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Anti-bullying bill continues on its tortured path

MinnPost file photo by James Nord
The bill's chief Senate author Scott Dibble, right, conferring with House bill sponsor Jim Davnie at the Minnesota Capitol in a May 2013 photo.

If Senate File 826 becomes the law of the land, it will be after following a path so tortured that it might serve as a graduate exam in parliamentary procedure.

Since 2 a.m. on May 20, the Minnesota Safe and Supportive Schools Act has been “lying on a table” at the State Capitol awaiting resurrection. Its DFL authors tabled it — and this is where the expression comes from — in the final hours of the 2013 Legislature when their GOP counterparts threatened a 10-hour, session-slaughtering filibuster.

On Thursday, the anti-bullying measure will be dusted off in the venue where it was last considered, the Senate Finance Committee. There will be a hearing and there will be some grumbling — and not from the measure’s original foes, who argued long and hard last year that it threatened freedom of religion.

If it makes it out of committee — expected but not assured — it will be with a “delete-all” amendment, meaning much of the current text will be stricken and replaced by new language.

From there, it would go to the floor, or the full Senate, after which it would need to be revisited at least once by both legislative chambers and likely a conference committee. Assuming everyone approves the finessed and re-finessed language — which cannot change after conference — finally it would go to Gov. Mark Dayton for signing.

Orwellian fears

Why the tortured route for a measure most folks ostensibly welcome?

Last May, days after the Senate’s vote to recognize marriage equality, social conservatives redirected their energy to the anti-bullying bill. Calling it an extension of the push for same-sex marriage, the Archdiocese of St. Paul and Minneapolis insisted that the law was an “Orwellian nightmare,” that would “usurp parental rights” and create “re-education camps.”

The House amended the measure, based on the work of a state task force, inserting language protecting students from supposed religious harassment and recognizing their constitutional right to free religious speech.

Further, private schools were exempted yet — much to the irritation of public education advocates, who were publicly thrilled with the “new money” schools were ending up with but privately depressed to still be squeezing nickels — allowed to keep $75 million a year in state aid.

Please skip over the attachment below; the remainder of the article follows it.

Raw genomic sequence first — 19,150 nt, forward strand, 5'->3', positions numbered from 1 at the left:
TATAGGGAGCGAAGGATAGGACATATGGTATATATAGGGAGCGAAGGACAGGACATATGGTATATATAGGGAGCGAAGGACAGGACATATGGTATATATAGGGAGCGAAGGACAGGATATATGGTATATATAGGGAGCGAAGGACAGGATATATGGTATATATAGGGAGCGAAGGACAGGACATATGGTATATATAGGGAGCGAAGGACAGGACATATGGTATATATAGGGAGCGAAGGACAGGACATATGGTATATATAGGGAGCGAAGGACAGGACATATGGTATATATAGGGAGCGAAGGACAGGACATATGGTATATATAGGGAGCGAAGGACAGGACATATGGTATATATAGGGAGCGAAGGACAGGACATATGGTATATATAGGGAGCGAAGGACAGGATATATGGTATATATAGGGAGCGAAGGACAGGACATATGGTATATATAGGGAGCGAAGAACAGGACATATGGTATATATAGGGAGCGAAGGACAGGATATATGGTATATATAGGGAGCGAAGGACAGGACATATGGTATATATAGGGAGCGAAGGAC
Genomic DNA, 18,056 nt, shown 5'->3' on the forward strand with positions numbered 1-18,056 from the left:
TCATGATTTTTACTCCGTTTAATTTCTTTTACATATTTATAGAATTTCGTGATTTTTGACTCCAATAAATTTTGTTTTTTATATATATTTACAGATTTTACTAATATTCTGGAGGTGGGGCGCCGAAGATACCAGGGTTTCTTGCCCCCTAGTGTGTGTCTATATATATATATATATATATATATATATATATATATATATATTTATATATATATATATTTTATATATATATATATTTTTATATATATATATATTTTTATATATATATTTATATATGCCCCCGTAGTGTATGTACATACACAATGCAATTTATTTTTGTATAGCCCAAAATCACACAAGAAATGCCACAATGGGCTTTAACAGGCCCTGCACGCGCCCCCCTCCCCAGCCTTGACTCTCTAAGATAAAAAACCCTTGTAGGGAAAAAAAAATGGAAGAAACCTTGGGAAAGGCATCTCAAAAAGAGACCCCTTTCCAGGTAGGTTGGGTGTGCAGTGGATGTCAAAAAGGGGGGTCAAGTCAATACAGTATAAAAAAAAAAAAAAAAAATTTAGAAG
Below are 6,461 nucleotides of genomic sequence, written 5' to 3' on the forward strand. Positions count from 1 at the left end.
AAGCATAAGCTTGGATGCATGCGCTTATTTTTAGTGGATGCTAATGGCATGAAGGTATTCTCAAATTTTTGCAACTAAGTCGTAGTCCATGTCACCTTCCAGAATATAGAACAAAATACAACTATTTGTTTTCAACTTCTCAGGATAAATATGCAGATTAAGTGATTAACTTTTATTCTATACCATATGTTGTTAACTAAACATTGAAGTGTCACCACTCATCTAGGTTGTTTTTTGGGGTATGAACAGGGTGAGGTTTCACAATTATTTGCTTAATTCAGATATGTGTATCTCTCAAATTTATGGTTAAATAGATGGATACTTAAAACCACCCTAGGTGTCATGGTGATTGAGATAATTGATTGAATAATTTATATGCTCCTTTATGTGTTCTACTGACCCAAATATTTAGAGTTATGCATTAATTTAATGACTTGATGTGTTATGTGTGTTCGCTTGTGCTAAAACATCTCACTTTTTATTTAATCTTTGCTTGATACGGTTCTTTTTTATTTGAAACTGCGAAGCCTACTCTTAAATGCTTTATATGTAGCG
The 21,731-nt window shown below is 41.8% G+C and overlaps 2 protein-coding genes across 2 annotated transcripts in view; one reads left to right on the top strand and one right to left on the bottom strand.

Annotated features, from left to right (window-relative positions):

Nonetheless, when Senate GOPers threatened to run out the clock in the waning hours of the session, the bill’s sponsors were forced to table it.  

“So much for Republicans’ vows to refashion themselves as a more inclusive and ‘caring’ party in the aftermath of their last election’s shellacking,” the measure’s chief Senate author, Minneapolis’ Scott Dibble, posted to his Facebook page. “How does killing a bullying bill by threatening a 10-hour filibuster in the closing hours of the legislative session square with that?

“I assured Minority Leader David Hann, who delivered the threat to me personally, that we will pass every single word of this bill into law as soon as we return to the second half of this biennial session next February,” Dibble added. “It is unconscionable to force Minnesota students to endure another year without the safety and support in their own schools that is their right.”

Enforcement concerns

Alas, it’s not likely to be so quick. This year the measure faces quiet apprehension from the agencies that represent school districts and their leaders, who have spent the intervening months nursing concerns about enforcing the dramatically beefed up law.

Quietly because after the heated din of last spring, there is concern that opposing the bill may be perceived as indifferent to gay and lesbian students and those whose gender identity would be protected by it.  

Reached at the Capitol Monday, both Dibble and his House counterpart, bill sponsor Jim Davnie, also a Minneapolis DFLer, said that they believe that the tightened up language to be introduced Thursday would address “legitimate concerns.”